Viet Quoc Vo (The University of Adelaide), Ehsan Abbasnejad (The University of Adelaide), Damith C. Ranasinghe (University of Adelaide)
Machine learning models are critically susceptible to evasion attacks from adversarial examples. Generally, adversarial examples—modified inputs deceptively similar to the original input—are constructed under whitebox access settings by adversaries with full access to the model. However, recent attacks have shown a remarkable reduction in the number of queries to craft adversarial examples using blackbox attacks. Particularly alarming is the now, practical, ability to exploit simply the classification decision (hard-label only) from a trained model’s access interface provided by a growing number of Machine Learning as a Service (MLaaS) providers—including Google, Microsoft, IBM—and used by a plethora of applications incorporating these models. An adversary’s ability to exploit only the predicted hard-label from a model query to craft adversarial examples is distinguished as a decision-based attack.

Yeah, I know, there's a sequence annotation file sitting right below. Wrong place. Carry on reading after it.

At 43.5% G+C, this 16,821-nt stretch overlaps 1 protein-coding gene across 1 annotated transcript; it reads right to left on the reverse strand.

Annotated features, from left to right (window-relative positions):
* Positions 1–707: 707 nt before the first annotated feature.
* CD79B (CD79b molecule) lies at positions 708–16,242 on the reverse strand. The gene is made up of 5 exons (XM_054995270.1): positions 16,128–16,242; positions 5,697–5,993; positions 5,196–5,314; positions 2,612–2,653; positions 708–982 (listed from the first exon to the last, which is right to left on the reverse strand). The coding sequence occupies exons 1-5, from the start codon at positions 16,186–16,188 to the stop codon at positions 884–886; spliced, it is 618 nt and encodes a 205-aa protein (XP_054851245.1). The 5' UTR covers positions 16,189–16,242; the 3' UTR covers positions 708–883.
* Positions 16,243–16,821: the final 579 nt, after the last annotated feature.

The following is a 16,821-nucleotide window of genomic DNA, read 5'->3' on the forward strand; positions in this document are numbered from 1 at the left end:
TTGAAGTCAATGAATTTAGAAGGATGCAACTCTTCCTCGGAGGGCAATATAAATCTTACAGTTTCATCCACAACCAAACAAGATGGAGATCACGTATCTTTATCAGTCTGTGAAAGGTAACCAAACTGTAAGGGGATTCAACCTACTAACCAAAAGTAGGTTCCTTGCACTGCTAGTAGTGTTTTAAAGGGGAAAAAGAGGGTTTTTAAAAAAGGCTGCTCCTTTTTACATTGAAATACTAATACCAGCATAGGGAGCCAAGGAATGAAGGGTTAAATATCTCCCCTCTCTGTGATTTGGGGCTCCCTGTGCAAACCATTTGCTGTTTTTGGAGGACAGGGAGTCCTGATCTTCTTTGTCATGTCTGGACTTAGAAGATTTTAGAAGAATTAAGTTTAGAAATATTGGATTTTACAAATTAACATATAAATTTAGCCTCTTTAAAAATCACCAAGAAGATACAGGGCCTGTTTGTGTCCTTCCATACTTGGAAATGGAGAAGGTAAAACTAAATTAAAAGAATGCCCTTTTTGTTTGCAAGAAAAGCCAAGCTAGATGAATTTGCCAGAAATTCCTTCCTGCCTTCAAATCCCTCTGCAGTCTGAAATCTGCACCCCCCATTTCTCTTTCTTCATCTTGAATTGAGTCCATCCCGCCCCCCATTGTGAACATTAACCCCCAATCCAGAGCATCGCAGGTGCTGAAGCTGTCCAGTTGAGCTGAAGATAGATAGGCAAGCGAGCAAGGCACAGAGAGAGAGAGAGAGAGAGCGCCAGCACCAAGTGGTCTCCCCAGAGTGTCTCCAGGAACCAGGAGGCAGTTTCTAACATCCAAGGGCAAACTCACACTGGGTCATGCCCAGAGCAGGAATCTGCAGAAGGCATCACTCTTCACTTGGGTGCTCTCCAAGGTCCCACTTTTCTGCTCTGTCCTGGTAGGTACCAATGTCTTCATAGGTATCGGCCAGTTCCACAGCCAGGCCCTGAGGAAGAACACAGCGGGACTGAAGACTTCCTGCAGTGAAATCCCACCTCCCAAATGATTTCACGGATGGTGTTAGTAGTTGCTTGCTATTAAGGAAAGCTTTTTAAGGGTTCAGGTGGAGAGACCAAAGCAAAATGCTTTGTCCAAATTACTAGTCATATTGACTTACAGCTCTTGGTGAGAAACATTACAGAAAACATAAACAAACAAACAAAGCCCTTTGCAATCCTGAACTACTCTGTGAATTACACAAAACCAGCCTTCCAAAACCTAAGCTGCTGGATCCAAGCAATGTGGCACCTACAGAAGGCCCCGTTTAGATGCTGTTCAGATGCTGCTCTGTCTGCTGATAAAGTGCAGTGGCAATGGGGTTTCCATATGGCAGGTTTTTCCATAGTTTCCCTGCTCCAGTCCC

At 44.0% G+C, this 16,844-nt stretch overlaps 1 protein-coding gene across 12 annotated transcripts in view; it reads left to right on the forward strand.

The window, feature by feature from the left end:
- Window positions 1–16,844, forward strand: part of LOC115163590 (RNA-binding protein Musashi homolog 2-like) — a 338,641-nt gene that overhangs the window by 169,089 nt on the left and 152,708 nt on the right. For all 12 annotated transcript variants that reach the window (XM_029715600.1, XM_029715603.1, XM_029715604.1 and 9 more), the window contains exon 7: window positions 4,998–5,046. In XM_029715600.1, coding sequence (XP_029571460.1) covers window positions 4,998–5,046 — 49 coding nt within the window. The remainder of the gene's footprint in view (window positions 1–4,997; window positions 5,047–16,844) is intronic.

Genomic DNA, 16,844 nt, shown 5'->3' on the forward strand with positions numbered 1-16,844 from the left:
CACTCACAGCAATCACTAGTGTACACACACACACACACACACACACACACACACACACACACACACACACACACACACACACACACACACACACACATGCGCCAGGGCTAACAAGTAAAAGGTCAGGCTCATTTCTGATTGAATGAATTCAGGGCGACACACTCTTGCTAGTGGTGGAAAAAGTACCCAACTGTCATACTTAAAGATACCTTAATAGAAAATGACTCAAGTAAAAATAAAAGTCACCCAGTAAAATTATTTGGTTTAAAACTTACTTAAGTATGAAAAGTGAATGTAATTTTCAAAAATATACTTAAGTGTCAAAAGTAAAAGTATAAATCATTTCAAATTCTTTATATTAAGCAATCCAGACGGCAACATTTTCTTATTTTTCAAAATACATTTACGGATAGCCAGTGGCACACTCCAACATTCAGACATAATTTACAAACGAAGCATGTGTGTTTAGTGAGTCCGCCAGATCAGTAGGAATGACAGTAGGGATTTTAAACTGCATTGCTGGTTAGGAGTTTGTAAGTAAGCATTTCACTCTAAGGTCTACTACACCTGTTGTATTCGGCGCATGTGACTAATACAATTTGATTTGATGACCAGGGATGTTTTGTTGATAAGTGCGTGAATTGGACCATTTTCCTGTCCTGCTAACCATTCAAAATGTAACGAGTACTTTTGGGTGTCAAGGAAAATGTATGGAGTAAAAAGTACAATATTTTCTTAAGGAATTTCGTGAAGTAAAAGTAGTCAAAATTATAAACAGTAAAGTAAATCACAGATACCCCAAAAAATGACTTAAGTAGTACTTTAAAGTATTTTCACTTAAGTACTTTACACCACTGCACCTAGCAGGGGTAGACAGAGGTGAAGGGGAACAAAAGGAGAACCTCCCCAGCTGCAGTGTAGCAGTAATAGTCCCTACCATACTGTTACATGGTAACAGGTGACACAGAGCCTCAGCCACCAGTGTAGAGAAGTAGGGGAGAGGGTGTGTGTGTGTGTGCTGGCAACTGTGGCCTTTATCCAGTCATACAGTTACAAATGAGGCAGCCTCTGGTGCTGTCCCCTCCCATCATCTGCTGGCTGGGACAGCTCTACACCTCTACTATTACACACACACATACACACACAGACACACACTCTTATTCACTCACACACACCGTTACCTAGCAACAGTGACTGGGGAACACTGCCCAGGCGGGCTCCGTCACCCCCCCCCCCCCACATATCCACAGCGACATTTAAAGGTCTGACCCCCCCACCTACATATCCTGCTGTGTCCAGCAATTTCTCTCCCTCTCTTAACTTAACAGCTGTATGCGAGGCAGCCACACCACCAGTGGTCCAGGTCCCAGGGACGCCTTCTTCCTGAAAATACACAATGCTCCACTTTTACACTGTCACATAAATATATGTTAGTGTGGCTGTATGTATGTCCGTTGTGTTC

In our study, we first deep-dive into recent state-of-the-art decision-based attacks in ICLR and S&P to highlight the costly nature of discovering low distortion adversarial examples employing approximate gradient estimation methods. We develop a robust class of query efficient attacks capable of avoiding entrapment in a local minimum and misdirection from noisy gradients seen in gradient estimation methods. The attack method we propose, RamBoAttack, exploits the notion of Randomized Block Coordinate Descent to explore the hidden classifier manifold, targeting perturbations to manipulate only localized input features to address the issues of gradient estimation methods. Importantly, the RamBoAttack is demonstrably more robust to the different sample inputs available to an adversary and/or the targeted class. Overall, for a given target class, RamBoAttack is demonstrated to be more robust at achieving a lower distortion and higher attack success rate within a given query budget. We curate our results using the large-scale high-resolution ImageNet dataset and open-source our attack, test samples and artifacts.